Oprah’s fitness trainer cocked his head and looked at her like he was trying to divine something, and then said something like, “Something doesn’t fit in what you are saying… it is just physics.” By this he meant, he explained, that calories burned compared to calories consumed is a simple math calculation: if you burn more than you eat, the result is that you lose body fat. He had a look as if there was something this woman wasn’t sharing, like maybe how once or twice a week she hid in the restroom to eat chocolate.

Many people agree with this “simple math” of calories in versus calories out. “It is just physics.” Only the human body is not a warehouse that simply keeps inventory between merchandise in and merchandise out. Oprah’s trainer would have been much more on spot if he had said, “It is chemistry,” than stating that is was just physics.

The human body is complex, and in need of many different types of nutrients. Our bodies react differently to calories coming from different sources, but also react differently to high calorie foods depending on whether they are eaten on an empty stomach or after a full meal.

For example, 700 calories eaten out of a plate of fish, rice, beans and salad are seen by the body very differently from 700 calories that come from a chocolate bar. Why? Because the 700 calories from the chocolate bar come mainly from sugar, sugar gets assimilated by the organism very quickly, creating an excess in the blood. In order to control the excess sugar, the body produces insulin, and insulin is the substance that sends the message to the body to take the sugars out of the blood and store them as fat. Insulin peaks seem to be at least as important in the process of gaining fat as the amount of calories ingested.

A bar of chocolate eating after you just had a balanced meal will not produce as much of an insulin reaction as it would if you ate it on an empty stomach, because the other foods you ate would act as a buffer.

Sorry, Oprah’s trainer, it is not “just physics.”

A New Slant on Weight Gain


Even more interesting than the insulin response process is a new outlook on weight gain and fat reduction, that is slowly growing among nutritionists and weight loss experts: the idea that when the body puts on fat this is actually a positive response of the organism to protect the organs, systems, and other tissues from excess toxins.

Indeed, modern nutritionists and weight loss experts are finding that when people embark in detoxing processes, even when weight loss is not a goal, it becomes easier for them to lose weight. They also have been baffled by people who are “doing everything right” in terms of activity and counting calories or points, who don’t seem to lose weight.

The theory is that in addition to sustaining basic bodily needs such as hormone balance and brain function, another function of fat is to address excessive toxins. When toxins are ingested in an amount that is too much for the body’s natural detoxing mechanisms to handle, a healthy body reacts by storing those toxins in fat cells.

That nauseous feeling that many people get when they are losing fat, they say, is related to toxins being temporarily released into the bloodstream as your body lets go of the fat.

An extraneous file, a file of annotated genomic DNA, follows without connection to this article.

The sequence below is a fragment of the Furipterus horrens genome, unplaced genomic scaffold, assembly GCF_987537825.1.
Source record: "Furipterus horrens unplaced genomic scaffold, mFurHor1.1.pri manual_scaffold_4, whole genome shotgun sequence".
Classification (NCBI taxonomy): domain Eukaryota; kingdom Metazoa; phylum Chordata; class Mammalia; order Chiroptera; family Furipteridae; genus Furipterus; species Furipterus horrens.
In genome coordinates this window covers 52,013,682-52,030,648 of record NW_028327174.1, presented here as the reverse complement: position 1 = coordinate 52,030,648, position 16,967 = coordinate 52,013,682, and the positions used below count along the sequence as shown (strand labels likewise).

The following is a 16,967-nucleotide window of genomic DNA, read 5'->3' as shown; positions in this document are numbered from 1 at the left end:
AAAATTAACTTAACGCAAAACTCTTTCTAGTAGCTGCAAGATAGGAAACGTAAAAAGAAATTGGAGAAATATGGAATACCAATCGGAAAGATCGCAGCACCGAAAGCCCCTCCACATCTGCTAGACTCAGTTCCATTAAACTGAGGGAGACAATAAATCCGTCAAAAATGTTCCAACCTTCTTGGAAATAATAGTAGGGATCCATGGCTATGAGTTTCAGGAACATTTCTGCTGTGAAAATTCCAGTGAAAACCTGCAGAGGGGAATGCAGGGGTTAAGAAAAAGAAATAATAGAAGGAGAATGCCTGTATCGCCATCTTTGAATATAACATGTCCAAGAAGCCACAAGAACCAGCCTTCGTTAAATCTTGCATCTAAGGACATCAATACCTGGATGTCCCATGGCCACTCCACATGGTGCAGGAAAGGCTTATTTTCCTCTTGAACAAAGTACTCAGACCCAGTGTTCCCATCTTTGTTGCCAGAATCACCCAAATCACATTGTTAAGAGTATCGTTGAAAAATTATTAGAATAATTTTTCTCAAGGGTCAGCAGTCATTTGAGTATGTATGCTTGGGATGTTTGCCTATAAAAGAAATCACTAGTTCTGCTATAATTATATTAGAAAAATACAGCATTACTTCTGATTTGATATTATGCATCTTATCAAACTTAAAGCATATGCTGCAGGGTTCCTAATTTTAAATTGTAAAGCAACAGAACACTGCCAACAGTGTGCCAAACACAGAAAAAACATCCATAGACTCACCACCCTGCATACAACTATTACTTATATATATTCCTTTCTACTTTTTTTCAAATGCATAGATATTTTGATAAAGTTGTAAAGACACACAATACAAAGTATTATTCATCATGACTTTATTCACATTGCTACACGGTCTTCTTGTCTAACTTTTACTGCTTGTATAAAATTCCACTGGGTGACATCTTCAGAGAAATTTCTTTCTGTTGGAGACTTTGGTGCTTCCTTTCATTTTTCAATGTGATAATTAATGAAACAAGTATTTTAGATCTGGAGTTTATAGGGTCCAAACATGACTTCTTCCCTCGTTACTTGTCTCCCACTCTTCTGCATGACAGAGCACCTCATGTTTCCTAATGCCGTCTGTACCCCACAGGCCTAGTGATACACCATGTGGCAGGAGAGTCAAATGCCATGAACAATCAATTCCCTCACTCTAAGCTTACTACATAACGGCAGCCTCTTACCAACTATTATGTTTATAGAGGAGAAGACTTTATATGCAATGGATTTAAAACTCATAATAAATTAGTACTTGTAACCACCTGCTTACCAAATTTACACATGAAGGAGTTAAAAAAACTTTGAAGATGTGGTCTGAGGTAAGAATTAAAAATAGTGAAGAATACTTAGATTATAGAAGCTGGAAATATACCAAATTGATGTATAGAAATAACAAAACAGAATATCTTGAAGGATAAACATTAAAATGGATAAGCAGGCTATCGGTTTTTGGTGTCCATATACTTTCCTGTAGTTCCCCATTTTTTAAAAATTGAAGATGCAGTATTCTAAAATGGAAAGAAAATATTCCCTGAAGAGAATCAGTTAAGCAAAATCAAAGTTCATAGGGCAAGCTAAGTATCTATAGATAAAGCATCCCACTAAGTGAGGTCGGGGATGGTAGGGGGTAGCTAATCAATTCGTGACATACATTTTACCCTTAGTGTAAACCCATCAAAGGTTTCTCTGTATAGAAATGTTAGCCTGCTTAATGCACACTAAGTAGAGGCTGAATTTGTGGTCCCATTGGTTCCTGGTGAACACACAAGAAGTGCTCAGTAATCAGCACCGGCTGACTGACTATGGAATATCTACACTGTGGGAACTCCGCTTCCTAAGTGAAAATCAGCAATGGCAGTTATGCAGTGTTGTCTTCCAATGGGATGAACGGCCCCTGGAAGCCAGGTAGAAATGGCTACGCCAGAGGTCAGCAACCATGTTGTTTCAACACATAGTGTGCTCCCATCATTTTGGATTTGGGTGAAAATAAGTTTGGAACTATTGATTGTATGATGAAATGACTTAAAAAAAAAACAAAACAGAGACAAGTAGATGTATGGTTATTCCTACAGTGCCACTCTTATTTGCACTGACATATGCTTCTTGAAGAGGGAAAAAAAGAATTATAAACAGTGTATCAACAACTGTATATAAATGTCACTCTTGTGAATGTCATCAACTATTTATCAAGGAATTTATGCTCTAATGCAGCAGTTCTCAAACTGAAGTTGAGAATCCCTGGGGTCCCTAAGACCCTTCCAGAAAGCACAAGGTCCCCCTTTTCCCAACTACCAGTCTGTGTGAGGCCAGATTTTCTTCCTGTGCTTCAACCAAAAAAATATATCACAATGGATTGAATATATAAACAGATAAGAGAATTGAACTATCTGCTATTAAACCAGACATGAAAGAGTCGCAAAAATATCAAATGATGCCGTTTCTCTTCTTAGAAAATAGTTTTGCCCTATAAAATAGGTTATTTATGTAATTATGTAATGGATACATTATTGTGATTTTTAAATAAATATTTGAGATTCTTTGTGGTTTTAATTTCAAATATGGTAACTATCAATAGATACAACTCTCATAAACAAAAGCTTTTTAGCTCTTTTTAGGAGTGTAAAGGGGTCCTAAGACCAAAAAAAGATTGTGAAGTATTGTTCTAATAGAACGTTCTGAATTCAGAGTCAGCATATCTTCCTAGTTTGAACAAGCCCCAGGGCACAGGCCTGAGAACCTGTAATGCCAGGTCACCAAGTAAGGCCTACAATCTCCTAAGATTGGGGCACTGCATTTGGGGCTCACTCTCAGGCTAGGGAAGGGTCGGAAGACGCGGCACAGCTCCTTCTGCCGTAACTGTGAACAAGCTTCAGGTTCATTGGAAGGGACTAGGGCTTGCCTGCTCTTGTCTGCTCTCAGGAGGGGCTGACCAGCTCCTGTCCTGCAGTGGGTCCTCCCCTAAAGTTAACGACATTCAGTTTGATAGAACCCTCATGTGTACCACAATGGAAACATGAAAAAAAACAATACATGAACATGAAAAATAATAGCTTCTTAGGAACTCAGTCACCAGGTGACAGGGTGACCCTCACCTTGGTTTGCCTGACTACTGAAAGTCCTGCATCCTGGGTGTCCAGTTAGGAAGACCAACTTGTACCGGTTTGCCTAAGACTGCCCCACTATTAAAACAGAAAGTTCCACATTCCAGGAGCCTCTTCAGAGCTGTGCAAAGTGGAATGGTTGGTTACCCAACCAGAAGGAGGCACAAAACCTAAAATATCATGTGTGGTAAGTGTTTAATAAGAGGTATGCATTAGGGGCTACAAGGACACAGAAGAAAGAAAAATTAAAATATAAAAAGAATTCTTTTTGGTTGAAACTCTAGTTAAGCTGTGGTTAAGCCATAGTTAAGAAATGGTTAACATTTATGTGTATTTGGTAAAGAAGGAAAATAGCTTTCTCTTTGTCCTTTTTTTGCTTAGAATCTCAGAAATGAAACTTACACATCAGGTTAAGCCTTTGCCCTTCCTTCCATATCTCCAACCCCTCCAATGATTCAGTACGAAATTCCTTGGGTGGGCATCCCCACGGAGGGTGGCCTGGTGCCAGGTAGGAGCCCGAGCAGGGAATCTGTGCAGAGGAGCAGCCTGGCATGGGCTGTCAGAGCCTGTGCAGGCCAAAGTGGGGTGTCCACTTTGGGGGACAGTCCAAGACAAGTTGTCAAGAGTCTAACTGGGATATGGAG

Just Google “weight loss toxins” and you will get over 8 million hits.

According to these experts, for many people, even if they are exercising and burning more calories than what they are ingesting, their bodies will simply not let go of the fat for as long as they keep eating things like:

  • Aspartame, a neurotoxin, the main sweetener in diet sodas (by the way, did you know that two studies have linked drinking diet sodas to increased obesity?)
  • MSG, monosodium glutamate, a “flavor enhancer” also a neurotoxin.
  • High fructose corn syrup, a laboratory-made sweetener that concentrates the sugars in corn, and which is the main sweetener used for conventional sodas
  • Margarine, the “butter substitute”  that according to chemists is only a few percentage points away from being a plastic.

Basically, even if you work out and count calories, as long as you keep putting junk in your body, the body will hold on to the fat, and you should thank your body for doing this!

How to Eat Book

Just Because It’s Good for You, It Doesn’t Mean You Can Stuff Yourself with It!

My husband Marco arrived at our house one day and found me rolling on the floor with intestinal cramps.

“What did you eat?” he asked.

“Nothing that could cause this,” I replied, “I just ate watermelon.”

“How much watermelon did you eat?”

“Only one.”

“Only one piece?”

“No, only one watermelon.”


Come to find out, watermelons are high on magnesium, hence the cramps and the constant running to the bathroom.

I am telling you this true story of something that happened to me, because I had never heard anyone warn of the dangers of eating too much watermelon. Have you?  Then again, I had also never heard of anyone eating a whole watermelon by themselves.

Hey, we lived in Mississippi back then, and it was about a hundred degrees hot, with a hundred percent humidity, and there was no breeze at all. I felt like I had accidentally stepped into a steam room and could not find the door out. The window air conditioning of our apartment did little to cool anywhere beyond its three feet range! The watermelon was so cold and delicious…

I am not telling this to warn you about eating too much watermelon. I am sure most of you would know to stop long before I did!

I am sharing it with you because there is a lot of nonsense circulating on the internet about foods they are labeling as “superfoods,” so good, they say, you should have them every day, “have as much as you want.”

For example, I recently heard a famous person say that avocados are “so good for you” that he adds them to every single meal!